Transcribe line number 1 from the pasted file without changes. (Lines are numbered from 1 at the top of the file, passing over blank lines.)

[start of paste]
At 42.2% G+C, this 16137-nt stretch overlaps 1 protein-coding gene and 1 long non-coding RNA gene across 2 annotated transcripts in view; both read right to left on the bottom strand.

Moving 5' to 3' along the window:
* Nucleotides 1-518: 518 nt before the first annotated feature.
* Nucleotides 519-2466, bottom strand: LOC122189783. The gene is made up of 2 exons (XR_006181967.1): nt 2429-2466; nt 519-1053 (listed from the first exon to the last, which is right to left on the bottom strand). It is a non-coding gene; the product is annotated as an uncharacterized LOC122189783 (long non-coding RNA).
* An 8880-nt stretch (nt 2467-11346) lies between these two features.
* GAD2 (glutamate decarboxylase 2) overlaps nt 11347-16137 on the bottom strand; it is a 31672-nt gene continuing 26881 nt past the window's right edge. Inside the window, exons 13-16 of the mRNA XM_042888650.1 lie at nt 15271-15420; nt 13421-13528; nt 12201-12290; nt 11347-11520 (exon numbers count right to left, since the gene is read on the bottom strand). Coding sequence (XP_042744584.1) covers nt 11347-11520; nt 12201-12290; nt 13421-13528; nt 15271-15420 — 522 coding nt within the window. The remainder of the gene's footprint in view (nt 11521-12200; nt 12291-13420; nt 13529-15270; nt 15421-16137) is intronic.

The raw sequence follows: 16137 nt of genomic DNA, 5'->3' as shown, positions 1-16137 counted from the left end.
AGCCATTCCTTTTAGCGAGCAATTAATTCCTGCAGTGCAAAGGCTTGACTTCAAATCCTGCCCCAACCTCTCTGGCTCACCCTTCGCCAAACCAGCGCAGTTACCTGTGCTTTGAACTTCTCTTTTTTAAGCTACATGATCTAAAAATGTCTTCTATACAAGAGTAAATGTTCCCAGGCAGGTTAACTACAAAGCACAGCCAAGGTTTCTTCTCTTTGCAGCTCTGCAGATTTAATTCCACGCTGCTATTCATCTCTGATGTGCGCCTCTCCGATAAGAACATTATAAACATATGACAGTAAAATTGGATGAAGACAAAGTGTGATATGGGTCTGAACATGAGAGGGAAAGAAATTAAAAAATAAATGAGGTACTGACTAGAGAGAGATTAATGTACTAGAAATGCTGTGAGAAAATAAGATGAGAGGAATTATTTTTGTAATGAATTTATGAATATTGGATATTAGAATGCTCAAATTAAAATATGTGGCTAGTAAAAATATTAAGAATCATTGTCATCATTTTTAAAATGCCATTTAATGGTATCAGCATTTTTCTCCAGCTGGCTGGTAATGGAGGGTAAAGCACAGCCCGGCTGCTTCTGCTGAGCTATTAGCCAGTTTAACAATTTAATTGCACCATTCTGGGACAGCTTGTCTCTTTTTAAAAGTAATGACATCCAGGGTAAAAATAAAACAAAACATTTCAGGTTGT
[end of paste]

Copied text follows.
At 42.2% G+C, this 16137-nt stretch overlaps 1 protein-coding gene and 1 long non-coding RNA gene across 2 annotated transcripts in view; both read right to left on the bottom strand.